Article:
A total of 18 autosomal genetic susceptibility loci for SLE were genotyped in a large set of patients with SLE and controls of European descent, consisting of 5932 female and 1495 male samples. Sex-specific genetic association analyses were performed. The sex-gene interaction was further validated using parametric and non-parametric methods. Aggregate differences in sex-specific genetic risk were examined by calculating a cumulative genetic risk score for SLE in each individual and comparing the average genetic risk between male and female patients.
A significantly higher cumulative genetic risk for SLE was observed in men than in women. (P=4.52x10-8) A significant sex-gene interaction was seen primarily in the human leucocyte antigen (HLA) region but also in IRF5, whereby men with SLE possess a significantly higher frequency of risk alleles than women. The genetic effect observed in KIAA1542 is specific to women with SLE and does not seem to have a role in men.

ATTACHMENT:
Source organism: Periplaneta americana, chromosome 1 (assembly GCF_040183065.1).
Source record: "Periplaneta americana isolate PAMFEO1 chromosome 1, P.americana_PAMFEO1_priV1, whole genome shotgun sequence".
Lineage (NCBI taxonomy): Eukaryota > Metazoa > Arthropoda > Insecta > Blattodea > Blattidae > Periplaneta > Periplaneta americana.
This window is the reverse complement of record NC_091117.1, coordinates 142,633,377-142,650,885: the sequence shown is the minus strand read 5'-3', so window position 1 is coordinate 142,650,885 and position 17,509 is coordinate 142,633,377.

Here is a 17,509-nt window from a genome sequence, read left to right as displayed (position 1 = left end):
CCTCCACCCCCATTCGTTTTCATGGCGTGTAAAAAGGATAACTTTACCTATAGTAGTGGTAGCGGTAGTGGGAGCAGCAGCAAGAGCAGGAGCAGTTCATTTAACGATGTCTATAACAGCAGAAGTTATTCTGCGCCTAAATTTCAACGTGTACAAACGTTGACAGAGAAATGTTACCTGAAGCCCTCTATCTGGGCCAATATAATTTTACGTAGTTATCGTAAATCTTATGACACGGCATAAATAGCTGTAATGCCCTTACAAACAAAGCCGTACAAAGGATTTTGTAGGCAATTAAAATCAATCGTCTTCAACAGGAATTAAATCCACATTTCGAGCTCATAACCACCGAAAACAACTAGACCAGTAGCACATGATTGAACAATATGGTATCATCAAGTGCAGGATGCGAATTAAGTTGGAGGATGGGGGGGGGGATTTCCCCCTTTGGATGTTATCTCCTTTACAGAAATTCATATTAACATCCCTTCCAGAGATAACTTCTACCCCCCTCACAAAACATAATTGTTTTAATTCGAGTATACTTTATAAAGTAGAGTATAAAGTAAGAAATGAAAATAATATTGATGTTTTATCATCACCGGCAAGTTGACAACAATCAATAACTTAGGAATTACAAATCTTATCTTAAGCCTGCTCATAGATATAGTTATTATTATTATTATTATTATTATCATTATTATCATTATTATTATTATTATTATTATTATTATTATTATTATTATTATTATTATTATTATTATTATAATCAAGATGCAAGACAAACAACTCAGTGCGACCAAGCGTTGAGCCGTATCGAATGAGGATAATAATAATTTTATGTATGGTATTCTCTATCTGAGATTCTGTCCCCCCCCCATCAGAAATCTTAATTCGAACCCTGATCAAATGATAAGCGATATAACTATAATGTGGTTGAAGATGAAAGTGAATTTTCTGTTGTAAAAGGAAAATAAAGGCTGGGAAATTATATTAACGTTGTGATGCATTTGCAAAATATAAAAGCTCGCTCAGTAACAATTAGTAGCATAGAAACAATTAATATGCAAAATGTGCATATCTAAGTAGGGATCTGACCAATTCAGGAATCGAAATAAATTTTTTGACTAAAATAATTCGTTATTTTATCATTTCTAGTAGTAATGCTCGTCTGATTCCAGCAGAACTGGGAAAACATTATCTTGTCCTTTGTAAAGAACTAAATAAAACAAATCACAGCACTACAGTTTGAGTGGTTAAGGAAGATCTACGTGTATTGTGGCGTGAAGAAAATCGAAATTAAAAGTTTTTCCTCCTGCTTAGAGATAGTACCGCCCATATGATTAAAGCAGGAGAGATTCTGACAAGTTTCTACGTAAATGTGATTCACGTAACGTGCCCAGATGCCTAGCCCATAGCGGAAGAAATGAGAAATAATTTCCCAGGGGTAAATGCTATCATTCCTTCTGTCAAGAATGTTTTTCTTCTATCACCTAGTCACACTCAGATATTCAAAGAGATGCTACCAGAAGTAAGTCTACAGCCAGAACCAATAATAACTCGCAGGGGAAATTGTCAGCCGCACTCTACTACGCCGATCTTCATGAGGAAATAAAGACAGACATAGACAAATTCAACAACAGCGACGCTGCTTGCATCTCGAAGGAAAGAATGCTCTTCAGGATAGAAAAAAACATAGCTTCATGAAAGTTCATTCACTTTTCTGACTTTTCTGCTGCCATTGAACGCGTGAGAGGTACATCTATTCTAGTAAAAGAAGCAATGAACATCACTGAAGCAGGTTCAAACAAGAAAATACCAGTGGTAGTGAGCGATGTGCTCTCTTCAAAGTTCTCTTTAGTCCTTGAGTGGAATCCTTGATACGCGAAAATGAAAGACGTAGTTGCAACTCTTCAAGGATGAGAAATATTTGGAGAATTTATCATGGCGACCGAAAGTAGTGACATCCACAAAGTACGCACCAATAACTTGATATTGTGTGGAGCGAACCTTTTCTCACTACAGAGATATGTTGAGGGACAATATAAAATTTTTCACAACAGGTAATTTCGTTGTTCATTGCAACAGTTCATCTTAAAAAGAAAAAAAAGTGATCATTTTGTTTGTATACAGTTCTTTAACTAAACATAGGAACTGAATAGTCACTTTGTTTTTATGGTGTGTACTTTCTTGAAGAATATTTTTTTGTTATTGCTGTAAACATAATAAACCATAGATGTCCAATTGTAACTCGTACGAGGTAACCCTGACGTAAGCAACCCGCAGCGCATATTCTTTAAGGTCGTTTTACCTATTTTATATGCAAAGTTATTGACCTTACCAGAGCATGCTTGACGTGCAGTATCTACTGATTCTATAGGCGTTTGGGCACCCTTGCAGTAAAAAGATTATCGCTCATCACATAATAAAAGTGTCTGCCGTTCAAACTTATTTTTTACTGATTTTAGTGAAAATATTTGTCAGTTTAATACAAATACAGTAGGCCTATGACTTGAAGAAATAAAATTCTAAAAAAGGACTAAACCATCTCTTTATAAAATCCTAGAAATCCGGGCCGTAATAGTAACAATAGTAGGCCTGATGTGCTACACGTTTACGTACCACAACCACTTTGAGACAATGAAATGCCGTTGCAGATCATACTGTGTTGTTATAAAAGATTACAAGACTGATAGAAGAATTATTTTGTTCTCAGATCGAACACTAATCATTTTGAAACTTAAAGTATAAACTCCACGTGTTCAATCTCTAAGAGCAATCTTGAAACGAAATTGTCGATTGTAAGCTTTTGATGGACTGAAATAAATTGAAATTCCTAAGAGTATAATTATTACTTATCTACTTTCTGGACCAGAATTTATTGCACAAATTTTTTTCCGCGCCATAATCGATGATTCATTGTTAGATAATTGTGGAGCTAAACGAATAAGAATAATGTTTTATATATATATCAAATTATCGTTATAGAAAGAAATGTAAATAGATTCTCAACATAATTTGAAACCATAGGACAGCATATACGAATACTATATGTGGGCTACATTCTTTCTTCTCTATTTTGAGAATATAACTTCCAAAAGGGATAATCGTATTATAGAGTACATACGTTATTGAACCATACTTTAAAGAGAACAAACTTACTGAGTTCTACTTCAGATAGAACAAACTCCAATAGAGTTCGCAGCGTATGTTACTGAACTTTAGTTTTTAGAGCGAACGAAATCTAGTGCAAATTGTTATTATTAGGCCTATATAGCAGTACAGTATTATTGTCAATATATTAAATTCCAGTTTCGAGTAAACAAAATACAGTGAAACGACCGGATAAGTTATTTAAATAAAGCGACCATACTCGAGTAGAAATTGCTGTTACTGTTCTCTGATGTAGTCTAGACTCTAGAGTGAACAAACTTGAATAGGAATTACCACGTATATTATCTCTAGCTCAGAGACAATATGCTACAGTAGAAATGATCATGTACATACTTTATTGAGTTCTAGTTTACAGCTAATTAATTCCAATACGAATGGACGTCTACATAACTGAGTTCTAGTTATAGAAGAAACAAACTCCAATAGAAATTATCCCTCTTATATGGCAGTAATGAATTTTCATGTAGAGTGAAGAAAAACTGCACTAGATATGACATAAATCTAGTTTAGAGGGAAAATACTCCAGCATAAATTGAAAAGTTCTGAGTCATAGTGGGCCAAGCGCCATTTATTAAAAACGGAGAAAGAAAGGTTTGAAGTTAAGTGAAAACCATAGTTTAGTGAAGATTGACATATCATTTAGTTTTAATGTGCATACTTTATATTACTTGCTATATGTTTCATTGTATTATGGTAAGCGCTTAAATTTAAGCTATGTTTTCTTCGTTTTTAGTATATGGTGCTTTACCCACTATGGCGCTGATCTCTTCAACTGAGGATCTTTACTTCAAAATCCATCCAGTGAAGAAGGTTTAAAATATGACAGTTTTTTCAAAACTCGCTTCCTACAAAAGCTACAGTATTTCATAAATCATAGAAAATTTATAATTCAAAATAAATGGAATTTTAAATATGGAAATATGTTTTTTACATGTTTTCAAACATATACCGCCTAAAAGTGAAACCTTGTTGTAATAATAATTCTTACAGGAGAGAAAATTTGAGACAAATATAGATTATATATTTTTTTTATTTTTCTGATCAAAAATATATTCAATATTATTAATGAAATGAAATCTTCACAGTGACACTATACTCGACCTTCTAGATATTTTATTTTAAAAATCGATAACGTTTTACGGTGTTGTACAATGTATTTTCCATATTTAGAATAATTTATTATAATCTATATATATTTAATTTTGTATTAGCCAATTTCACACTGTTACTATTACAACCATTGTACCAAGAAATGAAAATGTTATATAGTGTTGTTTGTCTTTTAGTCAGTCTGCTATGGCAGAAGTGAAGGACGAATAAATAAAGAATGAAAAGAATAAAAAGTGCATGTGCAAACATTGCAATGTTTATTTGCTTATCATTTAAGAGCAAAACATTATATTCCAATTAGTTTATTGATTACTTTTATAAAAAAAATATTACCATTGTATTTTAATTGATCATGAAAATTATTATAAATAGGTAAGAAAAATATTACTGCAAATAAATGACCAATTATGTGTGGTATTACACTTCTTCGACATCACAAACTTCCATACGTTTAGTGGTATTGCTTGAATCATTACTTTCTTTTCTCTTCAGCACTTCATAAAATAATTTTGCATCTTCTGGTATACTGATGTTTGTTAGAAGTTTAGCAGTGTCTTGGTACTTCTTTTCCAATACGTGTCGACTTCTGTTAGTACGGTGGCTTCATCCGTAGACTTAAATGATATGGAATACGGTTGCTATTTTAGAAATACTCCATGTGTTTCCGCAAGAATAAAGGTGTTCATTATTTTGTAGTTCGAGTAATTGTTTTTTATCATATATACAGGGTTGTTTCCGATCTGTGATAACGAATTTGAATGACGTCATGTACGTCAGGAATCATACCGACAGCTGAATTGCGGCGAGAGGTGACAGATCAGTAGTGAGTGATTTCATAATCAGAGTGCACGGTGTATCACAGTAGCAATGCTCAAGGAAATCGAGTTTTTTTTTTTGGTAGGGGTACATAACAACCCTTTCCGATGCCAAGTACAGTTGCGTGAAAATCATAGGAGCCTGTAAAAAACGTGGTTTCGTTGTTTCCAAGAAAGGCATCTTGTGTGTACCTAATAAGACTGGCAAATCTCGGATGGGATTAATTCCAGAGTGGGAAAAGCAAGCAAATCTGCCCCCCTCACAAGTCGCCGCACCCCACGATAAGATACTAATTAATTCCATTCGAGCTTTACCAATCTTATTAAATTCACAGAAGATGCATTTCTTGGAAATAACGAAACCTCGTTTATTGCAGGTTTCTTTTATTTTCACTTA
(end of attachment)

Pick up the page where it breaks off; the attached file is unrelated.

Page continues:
The data indicate that men require a higher cumulative genetic load than women to develop SLE. These observations suggest that sex bias in autoimmunity could be influenced by autosomal genetic susceptibility loci.
Annals of the rheumatic diseases 11/2011; 71(5):694-9. · 8.11 Impact Factor
[show abstract][hide abstract] ABSTRACT: Several confirmed genetic susceptibility loci for lupus have been described. To date, no clear evidence for genetic epistasis in lupus has been established. The aim of this study was to test for gene-gene interactions in a number of known lupus susceptibility loci.
Eighteen single-nucleotide polymorphisms tagging independent and confirmed lupus susceptibility loci were genotyped in a set of 4,248 patients with lupus and 3,818 normal healthy control subjects of European descent. Epistasis was tested by a 2-step approach using both parametric and nonparametric methods. The false discovery rate (FDR) method was used to correct for multiple testing.